Lindsay Hassett maintained an excellent conversion rate in important innings. Sid Barnes managed to keep both averages over 58, while all-rounder Keith Miller, who as an ex-fighter pilot had a reputation for not really caring if there wasn’t anything on the line in a cricket match, has a much higher conversion rate with important fifties (57%) than for regular fifties (23%). Vijay Hazare, like Dempster, was not out in his non-important innings so that average differential is not really valid.
Both ‘Vinoo’ Mankad and Arthur Morris enjoyed excellent conversion rates in important innings, while interestingly Jack Robertson, the underrated ‘poor relation’ to Middlesex teammates Compton and Edrich, has a much higher average differential than either of them, and though most of his innings were not played while England was ahead, he did a lot with those innings as his iDiff number shows. Considering that most of the time his side was playing from behind, Bert Sutcliffe made his important innings count, too.
What a fine group here to finish on, with three players rated at 900+. Clyde Walcott maintained an average of over 55 for both categories with an excellent conversion rate, while Everton Weekes averaged over 50, though he could not match his teammate’s conversion rate. Neil Harvey ranks somewhere between those two all-time greats, and while Frank Worrell enjoyed more success when standing on the shoulders of giants, he did maintain a better conversion rate when West Indies was not ahead than otherwise.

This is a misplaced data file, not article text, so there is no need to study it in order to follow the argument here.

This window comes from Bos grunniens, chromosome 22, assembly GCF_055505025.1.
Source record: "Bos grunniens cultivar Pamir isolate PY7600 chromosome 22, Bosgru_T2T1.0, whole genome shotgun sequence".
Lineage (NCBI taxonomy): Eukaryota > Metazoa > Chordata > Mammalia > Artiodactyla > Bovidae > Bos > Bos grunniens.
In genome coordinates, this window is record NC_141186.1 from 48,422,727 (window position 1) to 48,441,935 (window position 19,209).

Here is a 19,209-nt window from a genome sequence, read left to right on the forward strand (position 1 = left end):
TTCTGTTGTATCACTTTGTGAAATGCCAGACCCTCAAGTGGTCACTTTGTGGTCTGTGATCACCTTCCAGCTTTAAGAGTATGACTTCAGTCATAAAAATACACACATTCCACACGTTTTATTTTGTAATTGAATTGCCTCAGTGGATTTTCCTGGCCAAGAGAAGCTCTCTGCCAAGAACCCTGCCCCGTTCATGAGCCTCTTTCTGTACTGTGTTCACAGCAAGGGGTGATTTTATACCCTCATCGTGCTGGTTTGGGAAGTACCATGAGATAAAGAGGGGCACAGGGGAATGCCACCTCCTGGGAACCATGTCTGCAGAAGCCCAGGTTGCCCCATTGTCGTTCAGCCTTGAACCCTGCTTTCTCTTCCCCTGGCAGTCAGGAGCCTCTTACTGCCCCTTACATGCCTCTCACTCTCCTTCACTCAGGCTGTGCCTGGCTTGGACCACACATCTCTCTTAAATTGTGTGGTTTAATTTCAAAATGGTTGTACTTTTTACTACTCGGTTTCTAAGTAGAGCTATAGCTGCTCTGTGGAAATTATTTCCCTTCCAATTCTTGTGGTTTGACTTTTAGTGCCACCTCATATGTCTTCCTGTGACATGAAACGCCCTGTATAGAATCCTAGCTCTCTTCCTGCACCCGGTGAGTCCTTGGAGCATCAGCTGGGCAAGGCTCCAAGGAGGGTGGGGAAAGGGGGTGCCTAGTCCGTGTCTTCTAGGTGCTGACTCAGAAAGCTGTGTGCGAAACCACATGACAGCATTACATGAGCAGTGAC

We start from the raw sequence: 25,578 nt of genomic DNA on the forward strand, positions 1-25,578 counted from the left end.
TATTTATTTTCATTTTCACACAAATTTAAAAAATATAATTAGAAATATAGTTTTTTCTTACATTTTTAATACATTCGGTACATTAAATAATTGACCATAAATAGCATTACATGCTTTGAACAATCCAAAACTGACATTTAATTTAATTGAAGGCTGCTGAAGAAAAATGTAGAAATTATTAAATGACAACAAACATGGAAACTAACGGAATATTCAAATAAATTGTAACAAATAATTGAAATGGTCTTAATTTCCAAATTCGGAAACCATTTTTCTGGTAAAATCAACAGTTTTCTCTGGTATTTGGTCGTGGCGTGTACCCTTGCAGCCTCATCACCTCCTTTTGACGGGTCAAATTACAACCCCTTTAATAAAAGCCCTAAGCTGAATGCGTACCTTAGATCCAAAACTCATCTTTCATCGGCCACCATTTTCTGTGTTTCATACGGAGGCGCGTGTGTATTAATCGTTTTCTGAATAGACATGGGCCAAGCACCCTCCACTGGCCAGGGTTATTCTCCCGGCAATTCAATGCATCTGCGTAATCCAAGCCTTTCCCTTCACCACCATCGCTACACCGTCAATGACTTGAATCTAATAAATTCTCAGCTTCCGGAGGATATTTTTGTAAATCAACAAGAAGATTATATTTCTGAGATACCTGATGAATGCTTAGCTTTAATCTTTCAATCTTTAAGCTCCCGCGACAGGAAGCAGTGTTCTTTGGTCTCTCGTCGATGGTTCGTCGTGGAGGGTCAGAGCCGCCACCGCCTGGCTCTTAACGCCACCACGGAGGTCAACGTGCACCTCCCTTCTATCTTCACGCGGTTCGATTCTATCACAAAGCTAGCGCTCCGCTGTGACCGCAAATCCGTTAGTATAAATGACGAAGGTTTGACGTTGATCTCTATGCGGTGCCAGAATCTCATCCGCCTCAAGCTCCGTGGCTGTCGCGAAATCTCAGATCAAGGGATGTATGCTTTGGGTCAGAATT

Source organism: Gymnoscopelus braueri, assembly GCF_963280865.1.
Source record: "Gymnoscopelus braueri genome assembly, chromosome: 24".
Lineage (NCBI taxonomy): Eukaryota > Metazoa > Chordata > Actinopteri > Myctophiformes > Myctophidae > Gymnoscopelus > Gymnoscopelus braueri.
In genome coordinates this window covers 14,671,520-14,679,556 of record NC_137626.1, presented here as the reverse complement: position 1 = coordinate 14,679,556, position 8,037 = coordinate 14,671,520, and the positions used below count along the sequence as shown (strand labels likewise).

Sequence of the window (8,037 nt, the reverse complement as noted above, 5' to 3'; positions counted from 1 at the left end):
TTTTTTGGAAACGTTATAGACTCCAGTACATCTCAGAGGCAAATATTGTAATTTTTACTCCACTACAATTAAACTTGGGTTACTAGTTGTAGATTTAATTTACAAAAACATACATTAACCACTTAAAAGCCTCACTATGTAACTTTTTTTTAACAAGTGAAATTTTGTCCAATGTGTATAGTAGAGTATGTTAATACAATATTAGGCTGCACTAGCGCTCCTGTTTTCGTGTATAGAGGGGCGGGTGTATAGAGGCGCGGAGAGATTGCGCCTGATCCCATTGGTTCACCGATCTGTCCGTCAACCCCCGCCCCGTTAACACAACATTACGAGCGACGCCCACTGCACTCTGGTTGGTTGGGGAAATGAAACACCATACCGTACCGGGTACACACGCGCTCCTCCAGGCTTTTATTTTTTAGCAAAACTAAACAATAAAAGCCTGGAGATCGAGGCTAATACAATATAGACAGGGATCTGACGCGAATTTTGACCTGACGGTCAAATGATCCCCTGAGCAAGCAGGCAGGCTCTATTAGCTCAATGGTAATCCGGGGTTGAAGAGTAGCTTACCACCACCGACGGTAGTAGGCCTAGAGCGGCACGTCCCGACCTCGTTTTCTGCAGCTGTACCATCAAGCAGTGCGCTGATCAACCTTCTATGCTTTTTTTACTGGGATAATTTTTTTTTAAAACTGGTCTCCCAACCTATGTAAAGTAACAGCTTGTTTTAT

In summary, of these 100 players:-
6 players had an important average over 60 (highest Bradman with 111.60)
27 players had an important average over 50
4 players had at least 15 important tons (highest Bradman with 23)
13 players had at least 20 important fifties (highest Hutton with 40)
12 players had an average differential over 20 (highest McCabe with +36.56)
So that’s the first 100 batsmen covered; in the following feature we’ll look at the next group of 100, from Peter May to Sunil Gavaskar.